26

Week 26: Thursday, May 6, 2021
1492

Week 26

During our 26th week together we will look at the monarchy of Ferdinand and Isabella as they approached 1500 and the three great challenges they faced:
1. The Columbian voyage and should they finance it. Isabella decided in the affirmative. Ferdinand did not care.
2. The Conquest of Granada that had been in their plans since 1481 wen the Granada authorities provoked one more war.
3. The expulsion of the Jews from Spain

27

Week 27: Thursday, May 13, 2021
King Charles I of Spain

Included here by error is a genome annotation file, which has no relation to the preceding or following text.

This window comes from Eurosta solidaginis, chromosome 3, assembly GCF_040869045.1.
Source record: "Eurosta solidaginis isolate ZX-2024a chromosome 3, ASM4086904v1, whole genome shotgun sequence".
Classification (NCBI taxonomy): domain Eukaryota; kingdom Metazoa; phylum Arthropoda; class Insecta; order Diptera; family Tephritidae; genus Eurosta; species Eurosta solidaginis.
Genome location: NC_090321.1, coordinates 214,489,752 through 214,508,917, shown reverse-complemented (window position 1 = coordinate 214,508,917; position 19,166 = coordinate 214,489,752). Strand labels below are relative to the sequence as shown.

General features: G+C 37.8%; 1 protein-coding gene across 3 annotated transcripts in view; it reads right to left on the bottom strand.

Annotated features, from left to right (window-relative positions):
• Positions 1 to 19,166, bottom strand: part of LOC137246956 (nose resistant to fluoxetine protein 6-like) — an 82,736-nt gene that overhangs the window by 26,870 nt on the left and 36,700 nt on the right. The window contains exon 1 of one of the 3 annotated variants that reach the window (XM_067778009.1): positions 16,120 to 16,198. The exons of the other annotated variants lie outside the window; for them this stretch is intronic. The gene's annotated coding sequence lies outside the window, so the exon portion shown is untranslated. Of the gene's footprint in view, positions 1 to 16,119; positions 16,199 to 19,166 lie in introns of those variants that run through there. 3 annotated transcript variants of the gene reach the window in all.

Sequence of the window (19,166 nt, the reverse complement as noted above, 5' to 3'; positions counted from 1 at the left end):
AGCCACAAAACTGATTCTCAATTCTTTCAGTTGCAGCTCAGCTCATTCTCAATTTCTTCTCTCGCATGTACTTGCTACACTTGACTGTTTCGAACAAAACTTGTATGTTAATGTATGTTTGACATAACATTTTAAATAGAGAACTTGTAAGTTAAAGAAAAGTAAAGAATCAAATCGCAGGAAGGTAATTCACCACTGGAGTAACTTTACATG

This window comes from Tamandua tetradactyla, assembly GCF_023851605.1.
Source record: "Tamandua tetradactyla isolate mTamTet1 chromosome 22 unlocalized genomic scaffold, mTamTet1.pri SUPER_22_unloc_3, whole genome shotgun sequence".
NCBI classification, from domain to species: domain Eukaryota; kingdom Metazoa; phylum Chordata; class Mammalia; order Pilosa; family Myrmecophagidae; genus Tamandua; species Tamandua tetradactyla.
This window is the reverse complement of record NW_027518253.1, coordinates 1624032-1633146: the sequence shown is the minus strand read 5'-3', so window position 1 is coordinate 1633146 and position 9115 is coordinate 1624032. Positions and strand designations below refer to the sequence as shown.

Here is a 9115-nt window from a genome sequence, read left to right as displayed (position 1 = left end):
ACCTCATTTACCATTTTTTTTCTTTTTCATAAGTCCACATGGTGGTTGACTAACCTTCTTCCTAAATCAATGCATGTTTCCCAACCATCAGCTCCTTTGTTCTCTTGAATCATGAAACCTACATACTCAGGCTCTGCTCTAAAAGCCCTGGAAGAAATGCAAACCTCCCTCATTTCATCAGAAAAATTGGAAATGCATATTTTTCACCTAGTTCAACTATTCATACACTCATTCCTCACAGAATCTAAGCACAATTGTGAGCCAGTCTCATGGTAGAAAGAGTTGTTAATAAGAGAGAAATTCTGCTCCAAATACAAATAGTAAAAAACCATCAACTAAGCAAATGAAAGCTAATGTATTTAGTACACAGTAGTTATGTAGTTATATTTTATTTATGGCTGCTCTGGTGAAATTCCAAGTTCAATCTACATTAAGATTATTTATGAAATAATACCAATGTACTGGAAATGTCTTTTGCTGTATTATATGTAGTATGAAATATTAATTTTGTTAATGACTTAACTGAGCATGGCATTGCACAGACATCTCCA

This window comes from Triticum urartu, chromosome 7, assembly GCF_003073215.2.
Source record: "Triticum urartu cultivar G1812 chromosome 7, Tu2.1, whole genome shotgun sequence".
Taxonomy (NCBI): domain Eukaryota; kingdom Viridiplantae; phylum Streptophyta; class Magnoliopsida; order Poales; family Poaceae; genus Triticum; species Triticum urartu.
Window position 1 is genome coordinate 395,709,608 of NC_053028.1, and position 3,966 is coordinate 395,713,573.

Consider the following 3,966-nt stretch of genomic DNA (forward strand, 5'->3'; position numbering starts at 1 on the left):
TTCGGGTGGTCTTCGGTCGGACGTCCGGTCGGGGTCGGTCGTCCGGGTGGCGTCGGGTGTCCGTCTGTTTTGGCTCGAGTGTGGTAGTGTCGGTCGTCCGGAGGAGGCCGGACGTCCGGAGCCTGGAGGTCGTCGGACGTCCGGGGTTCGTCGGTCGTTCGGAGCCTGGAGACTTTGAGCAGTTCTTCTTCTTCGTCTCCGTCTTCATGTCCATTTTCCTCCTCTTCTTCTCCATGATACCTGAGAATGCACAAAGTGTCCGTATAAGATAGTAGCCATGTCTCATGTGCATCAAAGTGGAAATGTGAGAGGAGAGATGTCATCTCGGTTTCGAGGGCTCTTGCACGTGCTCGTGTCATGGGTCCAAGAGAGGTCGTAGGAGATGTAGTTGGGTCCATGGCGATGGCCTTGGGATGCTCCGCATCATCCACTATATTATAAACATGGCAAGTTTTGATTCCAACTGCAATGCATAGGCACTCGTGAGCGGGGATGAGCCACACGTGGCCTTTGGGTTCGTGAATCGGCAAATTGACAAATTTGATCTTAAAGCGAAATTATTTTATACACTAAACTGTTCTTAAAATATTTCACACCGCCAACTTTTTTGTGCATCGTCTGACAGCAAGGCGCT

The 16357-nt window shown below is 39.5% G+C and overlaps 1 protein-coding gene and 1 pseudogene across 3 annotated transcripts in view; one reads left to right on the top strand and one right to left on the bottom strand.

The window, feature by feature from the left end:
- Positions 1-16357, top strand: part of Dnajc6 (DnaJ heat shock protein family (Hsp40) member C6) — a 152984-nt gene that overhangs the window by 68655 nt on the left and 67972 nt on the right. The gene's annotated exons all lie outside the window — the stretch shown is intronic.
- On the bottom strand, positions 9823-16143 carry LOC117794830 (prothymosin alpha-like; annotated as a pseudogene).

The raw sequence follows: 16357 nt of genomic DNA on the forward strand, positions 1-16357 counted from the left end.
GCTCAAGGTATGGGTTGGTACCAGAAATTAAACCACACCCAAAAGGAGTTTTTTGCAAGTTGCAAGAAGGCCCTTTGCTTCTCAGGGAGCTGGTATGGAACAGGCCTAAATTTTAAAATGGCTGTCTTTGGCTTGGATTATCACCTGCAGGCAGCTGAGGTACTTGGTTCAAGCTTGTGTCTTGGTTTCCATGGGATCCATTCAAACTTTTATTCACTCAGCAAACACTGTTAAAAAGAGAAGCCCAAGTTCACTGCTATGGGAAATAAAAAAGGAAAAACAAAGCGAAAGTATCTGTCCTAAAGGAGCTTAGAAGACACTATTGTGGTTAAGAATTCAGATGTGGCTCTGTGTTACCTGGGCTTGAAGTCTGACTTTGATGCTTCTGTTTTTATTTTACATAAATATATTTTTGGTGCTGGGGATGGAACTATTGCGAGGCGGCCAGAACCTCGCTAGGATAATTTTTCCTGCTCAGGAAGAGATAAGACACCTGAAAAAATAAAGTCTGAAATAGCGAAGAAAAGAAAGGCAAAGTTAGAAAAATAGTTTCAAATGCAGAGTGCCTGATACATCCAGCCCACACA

charles5Wikipedia: Holy Roman Emperor Charles V (Spanish: Carlos I de España) born 24 February 1500, died 21 September 1558, was ruler of the Holy Roman Empire from 1519 and, as Charles I, of the Spanish Empire from 1516 until his voluntary retirement and abdication in favor of his younger brother Ferdinand I and his son Philip II in 1556. As the heir of three of Europe's leading dynasties—the House of Habsburg of the Habsburg Monarchy; the House of Valois-Burgundy of the Burgundian Netherlands; and the House of Trastámara of the Crowns of Castile and Aragon—he ruled over extensive domains in Central, Western, and Southern Europe; and the Spanish colonies in North, Central, and South America, the Caribbean, and Asia. Charles was the eldest son of Philip the Handsome and Joanna the Mad. When Philip died in 1506, Charles became ruler of the Burgundian Netherlands, and his mother's co-ruler in Spain upon the death of his maternal grandfather, Ferdinand the Catholic, in 1516. As Charles was the first person to rule Castile-León and Aragon simultaneously in his own right, he became the first King of Spain (Charles co-reigned with his mother Joanna, which was however a technicality given her mental instability). In 1519, Charles succeeded his paternal grandfather Maximilian as Holy Roman Emperor and Archduke of Austria. From that point forward, Charles's realm, which has been described as "the empire on which the sun never sets", spanned nearly four million square kilometers across Europe, the Far East, and the Americas. Much of Charles' reign was devoted to the Italian Wars against the French king, Francis I, and his heir, king Henry II, which although enormously expensive, were militarily successful due to the undefeated Spanish tercio and the efforts of his prime ministers Mercurino Gattinara and Francisco de los Cobos y Molina. Charles' forces re-captured both Milan and Franche-Comté from France after the decisive Habsburg victory at the Battle of Pavia in 1525, which pushed Francis to form the Franco-Ottoman alliance. Charles' rival Suleiman the Magnificent conquered Hungary in 1526 after defeating the Christians at the Battle of Mohács. However, the Ottoman advance was halted after they failed to capture Vienna in 1529. Aside from this, Charles is best known for his role in opposing the Protestant Reformation. In addition to the German Peasants' War against the Empire, several German princes abandoned the Catholic Church and formed the Schmalkaldic League in order to challenge Charles' authority with military force. Unwilling to allow the same religious wars to come to his other domains, Charles pushed for the convocation of the Council of Trent, which began the Counter-Reformation. The Society of Jesus was established by St. Ignacio de Loyola during Charles' reign in order to peacefully and intellectually combat Protestantism, and continental Spain was spared from religious conflict largely by Charles' nonviolent measures. In Germany, although the Protestants were personally defeated by Charles at the Battle of Mühlberg in 1547, he legalized Lutheranism within the Holy Roman Empire with the Peace of Augsburg. Charles also maintained his alliance with Henry VIII of England, despite the latter splitting the Church of England from Rome and violently persecuting Catholics. In the New World, Charles oversaw the Spanish colonization of the Americas, including the conquest of both the Aztec Empire and the Inca Empire. The rapid Christianization of New Spain was attributed to the miracle of Our Lady of Guadalupe. Uncomfortable with how his viceroys were governing the Americas vis-à-vis the Native Americans, Charles consulted figures such as Francisco de Vitoria and Bartolomé de las Casas on the morality of colonization which las Casas vehemently opposed with his Brevísima relación de la destrucción de las Indias A Short Account of the Destruction of the Indies. Charles V also provided five ships to Ferdinand Magellan and his navigator Juan Sebastián Elcano, after the Portuguese captain was repeatedly turned down by Manuel I of Portugal. The commercial success of Magellan's voyage (the first circumnavigation of the Earth) temporarily enriched Charles by the sale of its cargo of cloves and laid the foundation for the Pacific oceanic empire of Spain, and along with Ruy López de Villalobos, began Spanish colonization of the Philippines. Though always at war, Charles was essentially a lover of peace, and all his wars were virtually defensive. "Not greedy of territory", wrote Marcantonio Contarini in 1536, "but most greedy of peace and quiet." Charles retired in 1556. The Habsburg Monarchy passed to Charles' younger brother Ferdinand, whereas the Spanish Empire was inherited by his son Philip II. The two empires would remain allies until the 18th century.